Hebrew School Meets the 21st Century

If you grew up Jewish in North America you probably have memories of some kind of formal Jewish learning program. When I was a kid Jewish day school was relatively rare but today it’s more prevalent . An estimated 25% of American Jewish kids attend a day school while, of the remaining 75%, the majority continue to look to their local congregational schools for complementary Jewish education.

People who are involved in Jewish enrichment tell me that Jewish education is changing for the afternoon/Sunday school crowd. The teachers are better trained, the curriculum is geared towards the students’ interests and there’s more experiential and immersive education going on than ever before.

This is great news to people like myself who remember our Hebrew school days as mandatory, boring, uninspiring and depressing. Today’s Hebrew school students can integrate the material that they learn into their own lives in real, meaningful ways via a Jewish community that has come to the conclusion that engaging today’s Jewish youth will promote a healthy Jewish community of the future.

The present afternoon/Sunday school option, however, isn’t for everyone. Some communities are far-flung and getting a child to his or her congregational school involves significant travel time. Other Jewish families live in rural areas with no synagogue or temple anywhere in the vicinity. There are Jewish servicemen and woman who live on their bases where there are no congregational school frameworks for their children.

Some kids simply don’t integrate into an existing Hebrew school while others want to experience a different kind of Jewish learning than they find in their congregation’s complementary educational program. Many cities have day schools that reach the 5th or 6th grade but don’t go further, leaving the students with more Jewish knowledge than their peers in the community Hebrew School. Some kids attend a Jewish camp and wish to continue the experiential Jewish learning during the school year.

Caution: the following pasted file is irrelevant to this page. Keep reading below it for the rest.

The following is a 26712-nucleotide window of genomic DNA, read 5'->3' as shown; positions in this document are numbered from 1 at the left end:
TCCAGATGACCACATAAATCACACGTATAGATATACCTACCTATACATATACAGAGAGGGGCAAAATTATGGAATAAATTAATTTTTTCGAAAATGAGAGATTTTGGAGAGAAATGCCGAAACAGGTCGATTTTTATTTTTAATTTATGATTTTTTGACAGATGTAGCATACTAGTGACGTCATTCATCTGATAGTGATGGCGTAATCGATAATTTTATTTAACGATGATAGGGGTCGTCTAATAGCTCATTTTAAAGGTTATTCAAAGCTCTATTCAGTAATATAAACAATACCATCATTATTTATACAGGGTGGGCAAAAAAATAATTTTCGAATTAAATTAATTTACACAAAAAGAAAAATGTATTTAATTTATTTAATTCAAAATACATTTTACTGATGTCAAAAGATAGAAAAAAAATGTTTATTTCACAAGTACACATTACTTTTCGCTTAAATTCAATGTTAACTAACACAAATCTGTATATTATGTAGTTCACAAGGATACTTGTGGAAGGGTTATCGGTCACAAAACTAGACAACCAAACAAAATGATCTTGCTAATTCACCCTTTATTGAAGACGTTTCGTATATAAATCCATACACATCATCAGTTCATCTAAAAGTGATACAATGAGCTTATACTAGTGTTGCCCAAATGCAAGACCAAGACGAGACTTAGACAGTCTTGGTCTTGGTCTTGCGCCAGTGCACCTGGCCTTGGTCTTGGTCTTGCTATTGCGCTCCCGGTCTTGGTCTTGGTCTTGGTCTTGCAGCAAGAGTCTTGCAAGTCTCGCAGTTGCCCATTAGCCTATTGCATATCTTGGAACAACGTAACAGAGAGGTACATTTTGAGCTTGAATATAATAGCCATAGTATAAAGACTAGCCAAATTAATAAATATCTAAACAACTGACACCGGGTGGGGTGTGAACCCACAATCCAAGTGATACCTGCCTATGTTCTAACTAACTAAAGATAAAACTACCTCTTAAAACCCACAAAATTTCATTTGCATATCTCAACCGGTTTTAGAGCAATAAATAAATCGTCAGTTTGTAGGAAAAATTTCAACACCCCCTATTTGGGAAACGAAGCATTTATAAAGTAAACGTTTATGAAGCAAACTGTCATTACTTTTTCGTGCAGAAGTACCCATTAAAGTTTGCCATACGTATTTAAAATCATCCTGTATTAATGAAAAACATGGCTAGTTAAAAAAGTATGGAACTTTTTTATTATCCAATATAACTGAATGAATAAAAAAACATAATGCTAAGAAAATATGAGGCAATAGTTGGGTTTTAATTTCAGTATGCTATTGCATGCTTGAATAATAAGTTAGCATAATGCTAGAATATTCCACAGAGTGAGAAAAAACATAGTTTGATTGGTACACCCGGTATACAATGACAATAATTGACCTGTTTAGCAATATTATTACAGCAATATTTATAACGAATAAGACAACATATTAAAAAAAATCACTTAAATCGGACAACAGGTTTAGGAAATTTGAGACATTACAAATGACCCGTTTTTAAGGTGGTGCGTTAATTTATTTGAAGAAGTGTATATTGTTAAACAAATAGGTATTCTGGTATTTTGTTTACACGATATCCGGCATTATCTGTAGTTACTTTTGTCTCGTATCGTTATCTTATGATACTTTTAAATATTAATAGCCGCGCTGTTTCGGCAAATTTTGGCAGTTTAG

Then there are the Bar/Bat Mitzva kids. For many families, learning to chant the Torah portion is an important part of the Bar/Bat Mitzva experience but frequently the kids themselves demand a more meaningful pre- or post-Bar/Bat Mitzva learning alternative. Modern Hebrew, contemporary Jewish issues, questions about Judaism and spirituality tend to be put on the back burner in many Bar/Bat Mitzva preparatory programs. Many students (and their families) feel the loss.

Online Jewish learning is one alternative that can provide a convenient and meaningful Jewish educational experience that addresses the students’ and families’ expectations for high quality Jewish enrichment.  The non-profit JconnecTLearning program is now in its fourth year, offering interactive supplemental Jewish activities to students aged 11-14.

JconnecT students include all of the types of learners mentioned above — children of military personnel, pre-teens and adolescents who don’t live near a congregational school, youngsters who went to camp and came back inspired and both pre- and post-Bar and Bat Mitzva kids whose families want them to have a meaningful and spiritual Jewish learning experience.

JconnecT meets once a week, on Sunday mornings, online. There the participants explore various subjects and enjoy online experiences that provide them with a basic grasp of Judaism and of the Jewish world’s connect to the land, people and State of Israel.

 The program also includes two yearly Shabbatonim. JconnecT students from all over the country meet at the Margolin Hebrew Academy of Memphis to interact with the Margolin kids and with each other over a weekend of Shabbat singing, discussions, socialization and, of course, wonderful Shabbat food.

 The 2013-2014 school year began in October but students can still sign up and begin their JconnecT journey.

 Lauder Morasha Wiki


About the Author
Laurie Rappeport has been living in Safed for 28 years. She worked in the Tzfat Tourist Information Center for 13 years and continues to be active in tourism to Tzfat and northern Israel. Laurie works as a freelance writer and teaches about Israel and Jewish subjects online.